Repeated DNA sequences that pose health risks when disrupted inside living cells can now be seen with a synthetic instrument
A new synthetic probe offers a safe and straightforward approach to visualize the ends of chromosomes in living cells. Designed by scientists at the Institute for Integrated Cellular Materials Science (iCeMS) and their colleagues at Kyoto University, the probe can advance research into aging and a wide range of diseases, including cancers. Details have been posted at Journal of the American Chemical Society.
“The ends of a chromosome are constantly at risk of degeneration and fusion, so they are protected by structures called telomeres, which are made of long, repetitive DNA sequences and linked proteins,” says Hiroshi Sugiyama, the chemist at iCeMS who led the study. If telomeres malfunction, they will not be able to keep the chromosomes stable, which could lead to diseases such as cancer. Also, telomeres usually shorten with each cell division until they reach their maximum, causing cells to die. “
Visualizing telomeres, and especially their physical arrangements in real time, is important to understanding their relationship to disease and aging. Several visualization techniques exist, but they have drawbacks. For example, some can only observe telomeres in conserved or “fixed” cells. Others are time consuming or involve harsh DNA treatments.
Sugiyama and colleagues overcome these issues by using a synthetic pyrrole-imidazole polyamide (PIP) probe that can accurately deliver a fluorescent compound to telomeres at the ends of chromosomes.
“PIPs are a class of small molecules made of pyrol and imidazole molecules that can be preprogrammed to link specific DNA sequences,” explains Yotaro Tsubono, first author of this study.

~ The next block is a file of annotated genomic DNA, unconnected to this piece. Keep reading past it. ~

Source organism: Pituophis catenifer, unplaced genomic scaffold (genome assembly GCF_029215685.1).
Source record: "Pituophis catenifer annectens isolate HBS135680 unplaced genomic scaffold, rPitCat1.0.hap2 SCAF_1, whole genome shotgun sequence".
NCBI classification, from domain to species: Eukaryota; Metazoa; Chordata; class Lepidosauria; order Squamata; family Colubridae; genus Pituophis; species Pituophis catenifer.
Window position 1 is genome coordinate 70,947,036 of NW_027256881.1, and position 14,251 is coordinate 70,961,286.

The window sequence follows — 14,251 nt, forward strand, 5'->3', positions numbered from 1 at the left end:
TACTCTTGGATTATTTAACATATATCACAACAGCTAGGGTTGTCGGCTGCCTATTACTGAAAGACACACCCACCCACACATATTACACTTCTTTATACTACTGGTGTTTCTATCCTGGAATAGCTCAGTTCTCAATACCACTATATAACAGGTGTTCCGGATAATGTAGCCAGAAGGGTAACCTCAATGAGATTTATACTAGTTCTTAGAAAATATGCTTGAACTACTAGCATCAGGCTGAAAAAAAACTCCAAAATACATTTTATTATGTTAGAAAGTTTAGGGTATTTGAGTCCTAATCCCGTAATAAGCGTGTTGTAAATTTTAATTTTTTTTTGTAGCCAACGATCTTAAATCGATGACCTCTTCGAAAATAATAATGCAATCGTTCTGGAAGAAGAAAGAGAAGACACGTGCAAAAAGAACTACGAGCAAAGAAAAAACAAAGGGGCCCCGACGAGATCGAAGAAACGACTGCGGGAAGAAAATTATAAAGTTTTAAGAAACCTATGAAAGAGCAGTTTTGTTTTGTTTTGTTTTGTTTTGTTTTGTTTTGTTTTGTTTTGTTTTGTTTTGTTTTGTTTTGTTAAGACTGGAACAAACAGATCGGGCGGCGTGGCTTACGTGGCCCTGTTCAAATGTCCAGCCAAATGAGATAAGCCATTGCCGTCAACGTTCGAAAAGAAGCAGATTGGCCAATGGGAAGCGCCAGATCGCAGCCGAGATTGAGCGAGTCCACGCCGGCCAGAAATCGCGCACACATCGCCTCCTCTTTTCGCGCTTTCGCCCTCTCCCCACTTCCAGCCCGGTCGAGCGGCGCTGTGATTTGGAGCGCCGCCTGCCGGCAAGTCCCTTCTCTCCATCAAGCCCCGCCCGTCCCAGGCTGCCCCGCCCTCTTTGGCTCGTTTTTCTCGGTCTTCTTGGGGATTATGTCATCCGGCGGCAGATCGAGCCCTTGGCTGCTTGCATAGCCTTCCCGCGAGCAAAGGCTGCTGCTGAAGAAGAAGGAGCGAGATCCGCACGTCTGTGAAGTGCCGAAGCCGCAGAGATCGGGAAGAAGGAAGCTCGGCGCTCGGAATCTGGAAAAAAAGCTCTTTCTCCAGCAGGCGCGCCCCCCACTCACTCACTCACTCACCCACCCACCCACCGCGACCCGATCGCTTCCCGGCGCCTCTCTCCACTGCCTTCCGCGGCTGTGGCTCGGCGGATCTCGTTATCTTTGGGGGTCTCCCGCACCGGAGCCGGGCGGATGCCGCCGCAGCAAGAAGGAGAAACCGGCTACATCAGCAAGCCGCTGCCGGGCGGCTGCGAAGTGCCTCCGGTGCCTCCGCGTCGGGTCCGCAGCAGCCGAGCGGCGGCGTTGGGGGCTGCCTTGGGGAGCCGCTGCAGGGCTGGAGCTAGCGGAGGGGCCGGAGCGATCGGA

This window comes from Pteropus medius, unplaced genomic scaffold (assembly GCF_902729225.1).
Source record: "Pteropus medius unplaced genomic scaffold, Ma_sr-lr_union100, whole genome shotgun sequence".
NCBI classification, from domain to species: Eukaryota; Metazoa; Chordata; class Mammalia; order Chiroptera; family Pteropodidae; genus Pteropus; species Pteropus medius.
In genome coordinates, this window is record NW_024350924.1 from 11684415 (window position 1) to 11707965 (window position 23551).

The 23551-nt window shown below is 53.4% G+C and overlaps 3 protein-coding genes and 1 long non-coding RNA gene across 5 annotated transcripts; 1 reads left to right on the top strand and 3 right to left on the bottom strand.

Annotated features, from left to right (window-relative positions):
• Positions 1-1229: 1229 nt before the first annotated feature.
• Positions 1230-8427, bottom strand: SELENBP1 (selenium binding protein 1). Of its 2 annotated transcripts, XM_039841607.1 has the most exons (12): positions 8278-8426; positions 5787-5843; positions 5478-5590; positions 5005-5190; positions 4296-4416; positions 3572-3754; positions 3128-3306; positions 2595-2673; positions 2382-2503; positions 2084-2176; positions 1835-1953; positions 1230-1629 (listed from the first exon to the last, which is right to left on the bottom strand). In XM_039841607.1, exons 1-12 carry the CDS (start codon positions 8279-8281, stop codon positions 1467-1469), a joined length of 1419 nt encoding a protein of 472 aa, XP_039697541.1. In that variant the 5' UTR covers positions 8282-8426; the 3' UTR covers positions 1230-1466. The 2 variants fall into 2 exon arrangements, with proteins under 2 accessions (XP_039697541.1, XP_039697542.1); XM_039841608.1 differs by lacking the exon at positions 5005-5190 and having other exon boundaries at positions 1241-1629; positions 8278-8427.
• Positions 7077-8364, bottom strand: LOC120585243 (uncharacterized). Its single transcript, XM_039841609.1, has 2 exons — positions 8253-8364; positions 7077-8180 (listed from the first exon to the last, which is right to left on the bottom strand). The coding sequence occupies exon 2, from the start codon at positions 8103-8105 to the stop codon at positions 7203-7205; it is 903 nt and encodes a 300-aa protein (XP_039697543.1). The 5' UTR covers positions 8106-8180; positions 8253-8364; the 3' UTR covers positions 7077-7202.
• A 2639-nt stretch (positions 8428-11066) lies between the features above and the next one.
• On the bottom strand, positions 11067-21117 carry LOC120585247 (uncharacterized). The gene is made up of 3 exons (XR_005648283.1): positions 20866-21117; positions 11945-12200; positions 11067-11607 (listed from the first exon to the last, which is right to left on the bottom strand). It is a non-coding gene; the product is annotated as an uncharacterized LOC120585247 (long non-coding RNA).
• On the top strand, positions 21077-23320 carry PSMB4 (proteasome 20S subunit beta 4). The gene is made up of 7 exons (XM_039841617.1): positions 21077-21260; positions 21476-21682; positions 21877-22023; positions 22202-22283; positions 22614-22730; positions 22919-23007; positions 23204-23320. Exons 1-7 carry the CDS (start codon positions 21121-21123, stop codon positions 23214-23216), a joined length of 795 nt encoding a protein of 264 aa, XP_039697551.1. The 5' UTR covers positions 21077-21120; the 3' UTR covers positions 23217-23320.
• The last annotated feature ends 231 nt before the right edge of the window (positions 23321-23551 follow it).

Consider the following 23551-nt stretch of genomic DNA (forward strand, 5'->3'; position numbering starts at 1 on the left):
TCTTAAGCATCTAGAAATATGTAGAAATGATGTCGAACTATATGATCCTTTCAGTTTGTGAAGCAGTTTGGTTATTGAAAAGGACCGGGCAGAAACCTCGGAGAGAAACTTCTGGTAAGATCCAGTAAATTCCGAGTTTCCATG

The team designed PIP targeting the DNA replication sequence found in telomeres. A fluorescent compound, called silicon-rhodamine, has been attached to the PIP. The SiR-TTet59B labeled probe binds to telomeres in live cells. When low-intensity near-infrared light is shone on cells, silicon and rhodamine fluoresce, and telomeres appear in action.
“Our study on a programmable near-infrared probe creates opportunities for the use of these molecules in biological and medical applications,” says iCeMS Ganesh Pandian Namasivayam, a bioengineer.
The team used their probe to monitor telomere dynamics during different stages of cell division and measure telomere length by measuring fluorescence intensity. The ability to visualize telomere length was surprising and exciting, Namasivayam says, as it could be developed to create an effective and robust approach for detecting acute telomere shortening in diseases, such as age-related retinal degeneration, with low-energy light.
Since PIPs can be designed to target any DNA sequence in the genome by changing their arrangement, scientists expect that the approach can be adapted to make near-infrared fluorescence probes to visualize other important disease-related DNA sequences.
DOI: 10.1021 / jacs.0c04955
About Kyoto University’s Institute for Integrated Cellular Materials Science (iCeMS):
At iCeMS our mission is to explore the secrets of life by creating compounds to control cells, and also on the path to creating materials inspired by life.
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